Top Ten Performances: #2 Kendal Kurowski Dominates the 100 Backstroke

Adam Depmore

The physical demand it takes to swim backstroke, whether it’s a 100 or 200, is overwhelming. Putting up a solid backstroke requires the athlete vigorously spin their arms while kicking 6-8 kicks per stroke cycle. It is not a stroke for the weak of heart. Ask any world class swimmer, no stroke destroys your legs quite like backstroke.

At an early age, Kendall showed great promise in all 4 strokes, particularly in the backstroke. Kendall’s performances in the back steadily increased over time and the improvements she made were reflective in how she focused at practice and how well she performed at the championship level.

What really set Kendall apart was her ability to look within and focus on herself. While many of her peers spent most of their time looking around at others, Kendall stayed on course by keeping her head still and balanced, which in turn made it easier to perform the tasks needed to swim backstroke.

And she’s only getting started….

While she has had many “break-out” seasons, none can compare to how well she took off this last season. Her 58.52 100 back was absolute swimming brilliance. She aced this race by strategically attacking her underwaters while almost flawlessly attacking her breakouts. This mindblowing performance not only broke the team record, but lowered it by 2 seconds.

It wasn’t too long ago a 58 second 100 back could get a high school Junior or Senior recruited to a DI school. Kendall achieved this before she turned 15.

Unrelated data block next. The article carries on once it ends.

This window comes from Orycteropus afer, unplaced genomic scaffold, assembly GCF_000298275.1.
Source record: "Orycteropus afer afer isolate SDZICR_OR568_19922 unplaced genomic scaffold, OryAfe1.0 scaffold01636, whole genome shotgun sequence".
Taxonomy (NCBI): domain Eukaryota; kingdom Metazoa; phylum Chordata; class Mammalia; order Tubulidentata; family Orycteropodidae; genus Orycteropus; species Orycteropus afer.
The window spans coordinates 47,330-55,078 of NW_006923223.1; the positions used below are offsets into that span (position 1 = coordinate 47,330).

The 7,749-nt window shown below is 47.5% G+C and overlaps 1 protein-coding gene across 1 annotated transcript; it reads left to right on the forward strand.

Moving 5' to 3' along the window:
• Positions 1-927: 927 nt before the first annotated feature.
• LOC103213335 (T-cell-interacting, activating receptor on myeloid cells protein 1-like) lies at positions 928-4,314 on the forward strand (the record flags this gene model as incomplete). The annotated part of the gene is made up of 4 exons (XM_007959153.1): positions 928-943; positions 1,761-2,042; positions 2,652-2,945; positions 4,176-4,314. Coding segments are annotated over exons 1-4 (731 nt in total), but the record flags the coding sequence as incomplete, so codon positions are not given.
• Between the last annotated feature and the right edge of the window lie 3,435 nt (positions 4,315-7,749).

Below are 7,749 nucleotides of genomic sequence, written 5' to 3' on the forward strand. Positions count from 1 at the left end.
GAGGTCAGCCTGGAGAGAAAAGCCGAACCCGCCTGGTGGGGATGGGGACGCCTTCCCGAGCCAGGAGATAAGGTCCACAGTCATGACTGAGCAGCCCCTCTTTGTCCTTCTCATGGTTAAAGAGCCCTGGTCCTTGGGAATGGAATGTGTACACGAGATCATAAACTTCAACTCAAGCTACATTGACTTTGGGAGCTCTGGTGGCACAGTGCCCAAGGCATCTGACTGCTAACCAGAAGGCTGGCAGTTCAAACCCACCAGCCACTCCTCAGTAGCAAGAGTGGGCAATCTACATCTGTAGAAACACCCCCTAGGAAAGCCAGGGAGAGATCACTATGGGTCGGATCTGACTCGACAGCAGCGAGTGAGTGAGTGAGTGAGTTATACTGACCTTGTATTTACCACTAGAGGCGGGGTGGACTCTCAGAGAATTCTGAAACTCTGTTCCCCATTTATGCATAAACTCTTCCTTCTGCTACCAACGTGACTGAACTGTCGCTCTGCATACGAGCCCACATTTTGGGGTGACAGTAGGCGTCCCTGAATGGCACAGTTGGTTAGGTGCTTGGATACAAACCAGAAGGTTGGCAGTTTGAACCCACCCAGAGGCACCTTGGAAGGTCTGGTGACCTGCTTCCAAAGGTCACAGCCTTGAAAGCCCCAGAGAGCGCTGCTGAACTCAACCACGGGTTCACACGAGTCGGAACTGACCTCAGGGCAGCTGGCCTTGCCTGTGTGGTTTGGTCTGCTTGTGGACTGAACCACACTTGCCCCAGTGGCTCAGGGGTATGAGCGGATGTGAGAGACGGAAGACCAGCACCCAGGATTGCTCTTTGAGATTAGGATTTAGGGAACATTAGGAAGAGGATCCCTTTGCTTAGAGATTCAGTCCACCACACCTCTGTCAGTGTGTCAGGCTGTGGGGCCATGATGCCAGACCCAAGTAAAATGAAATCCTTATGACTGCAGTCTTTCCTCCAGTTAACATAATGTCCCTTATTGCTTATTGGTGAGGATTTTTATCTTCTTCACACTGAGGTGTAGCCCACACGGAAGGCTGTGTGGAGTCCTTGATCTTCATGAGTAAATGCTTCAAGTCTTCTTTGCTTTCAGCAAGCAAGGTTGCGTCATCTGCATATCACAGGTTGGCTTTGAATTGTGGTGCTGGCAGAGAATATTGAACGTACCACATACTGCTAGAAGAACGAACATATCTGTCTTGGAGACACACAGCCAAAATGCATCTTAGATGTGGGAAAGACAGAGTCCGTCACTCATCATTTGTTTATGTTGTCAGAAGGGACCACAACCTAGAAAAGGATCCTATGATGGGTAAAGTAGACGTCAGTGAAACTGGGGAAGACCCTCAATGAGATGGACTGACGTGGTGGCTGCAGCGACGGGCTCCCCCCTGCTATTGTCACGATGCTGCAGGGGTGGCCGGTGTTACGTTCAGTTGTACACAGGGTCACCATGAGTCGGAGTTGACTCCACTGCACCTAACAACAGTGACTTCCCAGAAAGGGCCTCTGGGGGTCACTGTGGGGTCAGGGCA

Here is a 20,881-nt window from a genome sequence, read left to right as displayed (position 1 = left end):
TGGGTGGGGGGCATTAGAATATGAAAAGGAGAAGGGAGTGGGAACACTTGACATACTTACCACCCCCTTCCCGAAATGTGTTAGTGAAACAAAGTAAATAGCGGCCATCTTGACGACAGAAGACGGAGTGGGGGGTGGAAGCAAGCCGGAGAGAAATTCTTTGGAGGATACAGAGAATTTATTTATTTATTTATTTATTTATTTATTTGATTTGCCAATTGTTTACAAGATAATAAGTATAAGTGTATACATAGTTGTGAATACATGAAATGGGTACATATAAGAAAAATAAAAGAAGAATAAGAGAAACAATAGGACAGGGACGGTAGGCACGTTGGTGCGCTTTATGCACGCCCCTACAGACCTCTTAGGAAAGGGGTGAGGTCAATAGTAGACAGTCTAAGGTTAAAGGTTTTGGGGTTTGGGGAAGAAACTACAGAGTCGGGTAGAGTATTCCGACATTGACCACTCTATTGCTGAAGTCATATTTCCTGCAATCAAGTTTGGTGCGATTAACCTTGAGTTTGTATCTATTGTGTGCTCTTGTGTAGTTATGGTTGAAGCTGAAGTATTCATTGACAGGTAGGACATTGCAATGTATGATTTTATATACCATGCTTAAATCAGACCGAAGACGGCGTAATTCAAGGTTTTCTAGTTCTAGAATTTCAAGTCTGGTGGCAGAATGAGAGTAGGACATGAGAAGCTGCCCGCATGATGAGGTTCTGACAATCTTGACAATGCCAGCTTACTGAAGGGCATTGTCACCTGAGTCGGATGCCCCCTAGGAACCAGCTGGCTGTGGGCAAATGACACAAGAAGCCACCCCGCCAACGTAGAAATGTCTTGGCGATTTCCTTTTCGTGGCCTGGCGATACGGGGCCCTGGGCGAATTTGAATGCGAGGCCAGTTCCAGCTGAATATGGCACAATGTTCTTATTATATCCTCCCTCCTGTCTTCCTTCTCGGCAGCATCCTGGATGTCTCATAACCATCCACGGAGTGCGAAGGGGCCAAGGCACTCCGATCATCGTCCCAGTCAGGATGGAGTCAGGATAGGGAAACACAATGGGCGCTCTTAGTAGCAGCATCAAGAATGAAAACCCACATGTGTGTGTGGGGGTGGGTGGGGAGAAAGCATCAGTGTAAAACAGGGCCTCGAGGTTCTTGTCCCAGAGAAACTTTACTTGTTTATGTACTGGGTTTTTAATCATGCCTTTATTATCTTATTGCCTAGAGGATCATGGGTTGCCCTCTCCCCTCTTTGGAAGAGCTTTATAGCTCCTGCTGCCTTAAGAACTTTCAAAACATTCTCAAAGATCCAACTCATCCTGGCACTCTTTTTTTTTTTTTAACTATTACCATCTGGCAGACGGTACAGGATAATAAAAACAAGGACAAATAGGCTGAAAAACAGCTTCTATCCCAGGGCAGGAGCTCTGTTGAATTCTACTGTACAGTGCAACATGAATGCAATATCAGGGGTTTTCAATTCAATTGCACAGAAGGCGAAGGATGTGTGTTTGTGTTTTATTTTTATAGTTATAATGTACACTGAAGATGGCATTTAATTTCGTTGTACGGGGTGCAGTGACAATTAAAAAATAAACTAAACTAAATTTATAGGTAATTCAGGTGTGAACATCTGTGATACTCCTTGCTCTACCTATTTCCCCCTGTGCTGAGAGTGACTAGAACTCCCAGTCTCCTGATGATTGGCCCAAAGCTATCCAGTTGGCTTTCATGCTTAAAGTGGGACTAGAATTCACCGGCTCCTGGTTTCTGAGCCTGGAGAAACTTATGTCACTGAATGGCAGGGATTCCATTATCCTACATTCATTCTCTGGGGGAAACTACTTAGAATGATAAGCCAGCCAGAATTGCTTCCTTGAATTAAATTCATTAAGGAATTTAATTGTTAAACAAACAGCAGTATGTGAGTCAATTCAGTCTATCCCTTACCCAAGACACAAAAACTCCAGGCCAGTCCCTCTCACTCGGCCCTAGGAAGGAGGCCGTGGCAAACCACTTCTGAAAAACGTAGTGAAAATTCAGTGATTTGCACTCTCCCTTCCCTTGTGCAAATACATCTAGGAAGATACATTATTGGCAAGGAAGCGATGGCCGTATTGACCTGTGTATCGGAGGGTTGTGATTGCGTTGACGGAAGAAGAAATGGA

I wish there is more we could say about her swim, but what makes Kendal unique as an athlete is her ability to coach herself. In my 20 years of experience as a coach, the most incredible swimmers have a certain “X’ factor to how they train and how they swim. It is something that cannot be coached.

Many of the great coaches like Eddie Reese, Phil Jackson and Greg Popovich talk about their experience with athletes that have the “X” factor. I remember growing up watching the media interview Phil Jackson about Kobe Bryant’s unstoppable performances. It was interesting to hear him explain to the media that what Kobe has is not something that can be coached. 

Greg Popovich talked about the “X” factor in the early 2000’s when trying to explain Manu Ginoboli. It is simply something you cannot coach but rather it is just something you have to sit back and enjoy.

For the last 9 years I have enjoyed watching Kendal grow and develop into the machine she is today. I’m stoked to see how fast she has come and look forward to seeing how far she will go. 

Talk to Kendal and she will tell you, she ain’t done yet! She’s only getting started...